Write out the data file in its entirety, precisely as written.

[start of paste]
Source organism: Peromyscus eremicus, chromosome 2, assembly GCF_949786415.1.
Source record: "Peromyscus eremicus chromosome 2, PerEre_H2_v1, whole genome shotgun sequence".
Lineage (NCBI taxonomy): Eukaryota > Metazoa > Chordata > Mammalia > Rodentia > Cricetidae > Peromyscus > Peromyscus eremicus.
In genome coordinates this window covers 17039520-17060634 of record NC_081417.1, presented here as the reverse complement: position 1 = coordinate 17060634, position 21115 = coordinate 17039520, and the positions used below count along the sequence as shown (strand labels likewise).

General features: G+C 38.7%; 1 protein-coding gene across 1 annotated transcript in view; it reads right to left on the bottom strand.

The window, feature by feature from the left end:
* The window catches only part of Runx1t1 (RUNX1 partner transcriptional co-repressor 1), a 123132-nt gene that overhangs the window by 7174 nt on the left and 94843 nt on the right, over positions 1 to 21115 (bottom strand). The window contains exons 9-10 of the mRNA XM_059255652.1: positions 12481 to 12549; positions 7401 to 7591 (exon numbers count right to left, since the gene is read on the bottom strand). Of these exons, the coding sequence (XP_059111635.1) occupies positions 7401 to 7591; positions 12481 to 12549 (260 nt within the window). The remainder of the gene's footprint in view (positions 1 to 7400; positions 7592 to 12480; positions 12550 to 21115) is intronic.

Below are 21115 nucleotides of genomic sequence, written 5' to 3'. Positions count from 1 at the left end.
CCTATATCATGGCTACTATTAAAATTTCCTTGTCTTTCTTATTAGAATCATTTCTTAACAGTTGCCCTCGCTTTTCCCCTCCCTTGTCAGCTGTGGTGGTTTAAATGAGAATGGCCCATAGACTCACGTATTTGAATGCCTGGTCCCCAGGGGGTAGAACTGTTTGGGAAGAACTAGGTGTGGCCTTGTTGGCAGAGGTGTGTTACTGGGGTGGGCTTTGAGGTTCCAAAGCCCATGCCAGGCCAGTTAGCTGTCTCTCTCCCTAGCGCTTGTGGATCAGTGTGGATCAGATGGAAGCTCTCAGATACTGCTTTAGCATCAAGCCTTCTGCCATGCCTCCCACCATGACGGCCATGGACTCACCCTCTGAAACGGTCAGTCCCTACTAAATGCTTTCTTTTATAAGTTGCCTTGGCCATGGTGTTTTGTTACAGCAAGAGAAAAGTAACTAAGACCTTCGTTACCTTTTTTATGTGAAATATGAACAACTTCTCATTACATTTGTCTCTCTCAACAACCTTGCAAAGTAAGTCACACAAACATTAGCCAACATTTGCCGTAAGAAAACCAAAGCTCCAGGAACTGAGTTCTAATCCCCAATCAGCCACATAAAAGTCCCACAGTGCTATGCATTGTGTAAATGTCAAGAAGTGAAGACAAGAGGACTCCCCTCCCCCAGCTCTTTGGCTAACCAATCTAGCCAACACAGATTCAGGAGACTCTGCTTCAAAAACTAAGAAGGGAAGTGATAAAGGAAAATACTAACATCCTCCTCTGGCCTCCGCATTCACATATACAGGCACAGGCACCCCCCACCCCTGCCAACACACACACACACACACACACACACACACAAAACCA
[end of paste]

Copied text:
Source organism: Peromyscus eremicus, chromosome 2, assembly GCF_949786415.1.
Source record: "Peromyscus eremicus chromosome 2, PerEre_H2_v1, whole genome shotgun sequence".
Lineage (NCBI taxonomy): Eukaryota > Metazoa > Chordata > Mammalia > Rodentia > Cricetidae > Peromyscus > Peromyscus eremicus.
In genome coordinates this window covers 17039520-17060634 of record NC_081417.1, presented here as the reverse complement: position 1 = coordinate 17060634, position 21115 = coordinate 17039520, and the positions used below count along the sequence as shown (strand labels likewise).

General features: G+C 38.7%; 1 protein-coding gene across 1 annotated transcript in view; it reads right to left on the bottom strand.

The window, feature by feature from the left end:
* The window catches only part of Runx1t1 (RUNX1 partner transcriptional co-repressor 1), a 123132-nt gene that overhangs the window by 7174 nt on the left and 94843 nt on the right, over positions 1 to 21115 (bottom strand). The window contains exons 9-10 of the mRNA XM_059255652.1: positions 12481 to 12549; positions 7401 to 7591 (exon numbers count right to left, since the gene is read on the bottom strand). Of these exons, the coding sequence (XP_059111635.1) occupies positions 7401 to 7591; positions 12481 to 12549 (260 nt within the window). The remainder of the gene's footprint in view (positions 1 to 7400; positions 7592 to 12480; positions 12550 to 21115) is intronic.

Below are 21115 nucleotides of genomic sequence, written 5' to 3'. Positions count from 1 at the left end.
CCTATATCATGGCTACTATTAAAATTTCCTTGTCTTTCTTATTAGAATCATTTCTTAACAGTTGCCCTCGCTTTTCCCCTCCCTTGTCAGCTGTGGTGGTTTAAATGAGAATGGCCCATAGACTCACGTATTTGAATGCCTGGTCCCCAGGGGGTAGAACTGTTTGGGAAGAACTAGGTGTGGCCTTGTTGGCAGAGGTGTGTTACTGGGGTGGGCTTTGAGGTTCCAAAGCCCATGCCAGGCCAGTTAGCTGTCTCTCTCCCTAGCGCTTGTGGATCAGTGTGGATCAGATGGAAGCTCTCAGATACTGCTTTAGCATCAAGCCTTCTGCCATGCCTCCCACCATGACGGCCATGGACTCACCCTCTGAAACGGTCAGTCCCTACTAAATGCTTTCTTTTATAAGTTGCCTTGGCCATGGTGTTTTGTTACAGCAAGAGAAAAGTAACTAAGACCTTCGTTACCTTTTTTATGTGAAATATGAACAACTTCTCATTACATTTGTCTCTCTCAACAACCTTGCAAAGTAAGTCACACAAACATTAGCCAACATTTGCCGTAAGAAAACCAAAGCTCCAGGAACTGAGTTCTAATCCCCAATCAGCCACATAAAAGTCCCACAGTGCTATGCATTGTGTAAATGTCAAGAAGTGAAGACAAGAGGACTCCCCTCCCCCAGCTCTTTGGCTAACCAATCTAGCCAACACAGATTCAGGAGACTCTGCTTCAAAAACTAAGAAGGGAAGTGATAAAGGAAAATACTAACATCCTCCTCTGGCCTCCGCATTCACATATACAGGCACAGGCACCCCCCACCCCTGCCAACACACACACACACACACACACACACACACAAAACCA